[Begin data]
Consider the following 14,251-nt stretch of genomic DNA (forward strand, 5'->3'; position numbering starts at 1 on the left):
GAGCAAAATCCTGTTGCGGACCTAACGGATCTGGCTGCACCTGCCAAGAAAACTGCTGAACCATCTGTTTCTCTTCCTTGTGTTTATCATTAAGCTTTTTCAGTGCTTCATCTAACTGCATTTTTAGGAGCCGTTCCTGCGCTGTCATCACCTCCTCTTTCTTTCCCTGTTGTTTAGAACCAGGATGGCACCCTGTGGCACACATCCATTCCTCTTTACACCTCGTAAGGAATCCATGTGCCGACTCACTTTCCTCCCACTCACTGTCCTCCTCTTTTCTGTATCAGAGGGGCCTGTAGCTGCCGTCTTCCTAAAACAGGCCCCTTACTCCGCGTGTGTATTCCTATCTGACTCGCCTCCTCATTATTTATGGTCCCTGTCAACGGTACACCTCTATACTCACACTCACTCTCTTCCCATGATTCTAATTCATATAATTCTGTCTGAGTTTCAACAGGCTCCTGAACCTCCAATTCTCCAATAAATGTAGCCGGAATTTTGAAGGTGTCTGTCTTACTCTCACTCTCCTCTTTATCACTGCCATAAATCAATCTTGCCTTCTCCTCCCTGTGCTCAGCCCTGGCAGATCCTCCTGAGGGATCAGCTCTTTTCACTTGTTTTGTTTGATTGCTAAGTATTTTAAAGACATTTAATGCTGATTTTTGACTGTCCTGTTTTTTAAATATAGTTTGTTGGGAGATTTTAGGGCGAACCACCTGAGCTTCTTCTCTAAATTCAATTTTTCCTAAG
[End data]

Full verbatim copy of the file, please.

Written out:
Consider the following 14,251-nt stretch of genomic DNA (forward strand, 5'->3'; position numbering starts at 1 on the left):
GAGCAAAATCCTGTTGCGGACCTAACGGATCTGGCTGCACCTGCCAAGAAAACTGCTGAACCATCTGTTTCTCTTCCTTGTGTTTATCATTAAGCTTTTTCAGTGCTTCATCTAACTGCATTTTTAGGAGCCGTTCCTGCGCTGTCATCACCTCCTCTTTCTTTCCCTGTTGTTTAGAACCAGGATGGCACCCTGTGGCACACATCCATTCCTCTTTACACCTCGTAAGGAATCCATGTGCCGACTCACTTTCCTCCCACTCACTGTCCTCCTCTTTTCTGTATCAGAGGGGCCTGTAGCTGCCGTCTTCCTAAAACAGGCCCCTTACTCCGCGTGTGTATTCCTATCTGACTCGCCTCCTCATTATTTATGGTCCCTGTCAACGGTACACCTCTATACTCACACTCACTCTCTTCCCATGATTCTAATTCATATAATTCTGTCTGAGTTTCAACAGGCTCCTGAACCTCCAATTCTCCAATAAATGTAGCCGGAATTTTGAAGGTGTCTGTCTTACTCTCACTCTCCTCTTTATCACTGCCATAAATCAATCTTGCCTTCTCCTCCCTGTGCTCAGCCCTGGCAGATCCTCCTGAGGGATCAGCTCTTTTCACTTGTTTTGTTTGATTGCTAAGTATTTTAAAGACATTTAATGCTGATTTTTGACTGTCCTGTTTTTTAAATATAGTTTGTTGGGAGATTTTAGGGCGAACCACCTGAGCTTCTTCTCTAAATTCAATTTTTCCTAAG